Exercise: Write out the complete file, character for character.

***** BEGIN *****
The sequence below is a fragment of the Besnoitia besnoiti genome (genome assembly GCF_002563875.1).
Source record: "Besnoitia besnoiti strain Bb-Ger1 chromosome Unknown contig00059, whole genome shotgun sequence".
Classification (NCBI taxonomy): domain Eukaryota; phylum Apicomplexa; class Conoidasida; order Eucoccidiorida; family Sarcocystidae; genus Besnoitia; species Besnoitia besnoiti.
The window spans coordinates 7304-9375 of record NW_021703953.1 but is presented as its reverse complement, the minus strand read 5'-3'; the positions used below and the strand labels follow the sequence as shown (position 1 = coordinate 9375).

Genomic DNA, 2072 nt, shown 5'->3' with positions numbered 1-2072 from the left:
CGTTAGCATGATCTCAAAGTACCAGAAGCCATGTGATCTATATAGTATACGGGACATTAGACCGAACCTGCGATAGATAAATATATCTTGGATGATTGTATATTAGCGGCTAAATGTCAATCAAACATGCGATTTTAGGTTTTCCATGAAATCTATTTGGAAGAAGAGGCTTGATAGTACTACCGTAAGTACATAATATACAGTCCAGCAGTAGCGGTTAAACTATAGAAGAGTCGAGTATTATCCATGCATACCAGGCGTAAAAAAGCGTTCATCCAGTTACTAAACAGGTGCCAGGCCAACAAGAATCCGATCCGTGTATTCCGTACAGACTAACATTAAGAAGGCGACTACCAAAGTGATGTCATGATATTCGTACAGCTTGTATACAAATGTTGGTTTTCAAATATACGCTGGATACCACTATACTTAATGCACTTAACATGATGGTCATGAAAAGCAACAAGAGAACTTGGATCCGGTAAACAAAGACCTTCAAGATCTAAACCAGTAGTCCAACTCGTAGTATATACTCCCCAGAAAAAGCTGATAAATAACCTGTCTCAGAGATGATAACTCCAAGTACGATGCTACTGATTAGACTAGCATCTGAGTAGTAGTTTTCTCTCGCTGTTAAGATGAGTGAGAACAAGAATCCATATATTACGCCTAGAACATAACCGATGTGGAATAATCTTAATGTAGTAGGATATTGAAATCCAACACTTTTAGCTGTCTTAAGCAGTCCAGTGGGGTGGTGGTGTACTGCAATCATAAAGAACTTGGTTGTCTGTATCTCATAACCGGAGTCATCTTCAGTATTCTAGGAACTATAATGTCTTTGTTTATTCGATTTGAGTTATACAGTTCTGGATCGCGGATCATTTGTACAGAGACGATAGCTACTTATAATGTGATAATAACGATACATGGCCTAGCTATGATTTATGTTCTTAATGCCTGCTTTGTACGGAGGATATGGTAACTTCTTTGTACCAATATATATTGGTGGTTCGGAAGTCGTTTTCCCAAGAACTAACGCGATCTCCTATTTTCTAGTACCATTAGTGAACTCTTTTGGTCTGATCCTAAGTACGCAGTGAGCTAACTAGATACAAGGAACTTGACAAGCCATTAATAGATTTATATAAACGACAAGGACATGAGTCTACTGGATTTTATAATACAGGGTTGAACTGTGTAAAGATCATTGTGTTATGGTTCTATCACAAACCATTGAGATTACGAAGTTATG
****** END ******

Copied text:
The sequence below is a fragment of the Besnoitia besnoiti genome (genome assembly GCF_002563875.1).
Source record: "Besnoitia besnoiti strain Bb-Ger1 chromosome Unknown contig00059, whole genome shotgun sequence".
Classification (NCBI taxonomy): domain Eukaryota; phylum Apicomplexa; class Conoidasida; order Eucoccidiorida; family Sarcocystidae; genus Besnoitia; species Besnoitia besnoiti.
The window spans coordinates 7304-9375 of record NW_021703953.1 but is presented as its reverse complement, the minus strand read 5'-3'; the positions used below and the strand labels follow the sequence as shown (position 1 = coordinate 9375).

Genomic DNA, 2072 nt, shown 5'->3' with positions numbered 1-2072 from the left:
CGTTAGCATGATCTCAAAGTACCAGAAGCCATGTGATCTATATAGTATACGGGACATTAGACCGAACCTGCGATAGATAAATATATCTTGGATGATTGTATATTAGCGGCTAAATGTCAATCAAACATGCGATTTTAGGTTTTCCATGAAATCTATTTGGAAGAAGAGGCTTGATAGTACTACCGTAAGTACATAATATACAGTCCAGCAGTAGCGGTTAAACTATAGAAGAGTCGAGTATTATCCATGCATACCAGGCGTAAAAAAGCGTTCATCCAGTTACTAAACAGGTGCCAGGCCAACAAGAATCCGATCCGTGTATTCCGTACAGACTAACATTAAGAAGGCGACTACCAAAGTGATGTCATGATATTCGTACAGCTTGTATACAAATGTTGGTTTTCAAATATACGCTGGATACCACTATACTTAATGCACTTAACATGATGGTCATGAAAAGCAACAAGAGAACTTGGATCCGGTAAACAAAGACCTTCAAGATCTAAACCAGTAGTCCAACTCGTAGTATATACTCCCCAGAAAAAGCTGATAAATAACCTGTCTCAGAGATGATAACTCCAAGTACGATGCTACTGATTAGACTAGCATCTGAGTAGTAGTTTTCTCTCGCTGTTAAGATGAGTGAGAACAAGAATCCATATATTACGCCTAGAACATAACCGATGTGGAATAATCTTAATGTAGTAGGATATTGAAATCCAACACTTTTAGCTGTCTTAAGCAGTCCAGTGGGGTGGTGGTGTACTGCAATCATAAAGAACTTGGTTGTCTGTATCTCATAACCGGAGTCATCTTCAGTATTCTAGGAACTATAATGTCTTTGTTTATTCGATTTGAGTTATACAGTTCTGGATCGCGGATCATTTGTACAGAGACGATAGCTACTTATAATGTGATAATAACGATACATGGCCTAGCTATGATTTATGTTCTTAATGCCTGCTTTGTACGGAGGATATGGTAACTTCTTTGTACCAATATATATTGGTGGTTCGGAAGTCGTTTTCCCAAGAACTAACGCGATCTCCTATTTTCTAGTACCATTAGTGAACTCTTTTGGTCTGATCCTAAGTACGCAGTGAGCTAACTAGATACAAGGAACTTGACAAGCCATTAATAGATTTATATAAACGACAAGGACATGAGTCTACTGGATTTTATAATACAGGGTTGAACTGTGTAAAGATCATTGTGTTATGGTTCTATCACAAACCATTGAGATTACGAAGTTATG